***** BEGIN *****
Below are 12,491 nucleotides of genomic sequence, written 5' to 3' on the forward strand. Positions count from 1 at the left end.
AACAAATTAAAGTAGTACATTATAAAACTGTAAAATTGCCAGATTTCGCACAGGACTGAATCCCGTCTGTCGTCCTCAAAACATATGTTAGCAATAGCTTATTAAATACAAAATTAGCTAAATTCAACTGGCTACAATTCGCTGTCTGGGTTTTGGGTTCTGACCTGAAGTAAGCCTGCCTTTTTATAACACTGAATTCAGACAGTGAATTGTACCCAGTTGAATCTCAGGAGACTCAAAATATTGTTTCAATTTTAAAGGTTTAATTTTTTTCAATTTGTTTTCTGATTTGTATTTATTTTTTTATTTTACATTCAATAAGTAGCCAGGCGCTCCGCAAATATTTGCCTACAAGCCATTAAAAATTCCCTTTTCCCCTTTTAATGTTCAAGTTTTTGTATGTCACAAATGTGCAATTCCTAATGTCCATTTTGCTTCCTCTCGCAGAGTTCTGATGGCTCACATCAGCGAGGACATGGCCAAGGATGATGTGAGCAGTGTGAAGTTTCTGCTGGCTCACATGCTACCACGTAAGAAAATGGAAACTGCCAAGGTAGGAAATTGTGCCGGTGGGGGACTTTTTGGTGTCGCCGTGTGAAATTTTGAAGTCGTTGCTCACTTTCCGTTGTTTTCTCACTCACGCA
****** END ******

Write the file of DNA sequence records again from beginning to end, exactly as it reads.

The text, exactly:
Below are 12,491 nucleotides of genomic sequence, written 5' to 3' on the forward strand. Positions count from 1 at the left end.
AACAAATTAAAGTAGTACATTATAAAACTGTAAAATTGCCAGATTTCGCACAGGACTGAATCCCGTCTGTCGTCCTCAAAACATATGTTAGCAATAGCTTATTAAATACAAAATTAGCTAAATTCAACTGGCTACAATTCGCTGTCTGGGTTTTGGGTTCTGACCTGAAGTAAGCCTGCCTTTTTATAACACTGAATTCAGACAGTGAATTGTACCCAGTTGAATCTCAGGAGACTCAAAATATTGTTTCAATTTTAAAGGTTTAATTTTTTTCAATTTGTTTTCTGATTTGTATTTATTTTTTTATTTTACATTCAATAAGTAGCCAGGCGCTCCGCAAATATTTGCCTACAAGCCATTAAAAATTCCCTTTTCCCCTTTTAATGTTCAAGTTTTTGTATGTCACAAATGTGCAATTCCTAATGTCCATTTTGCTTCCTCTCGCAGAGTTCTGATGGCTCACATCAGCGAGGACATGGCCAAGGATGATGTGAGCAGTGTGAAGTTTCTGCTGGCTCACATGCTACCACGTAAGAAAATGGAAACTGCCAAGGTAGGAAATTGTGCCGGTGGGGGACTTTTTGGTGTCGCCGTGTGAAATTTTGAAGTCGTTGCTCACTTTCCGTTGTTTTCTCACTCACGCA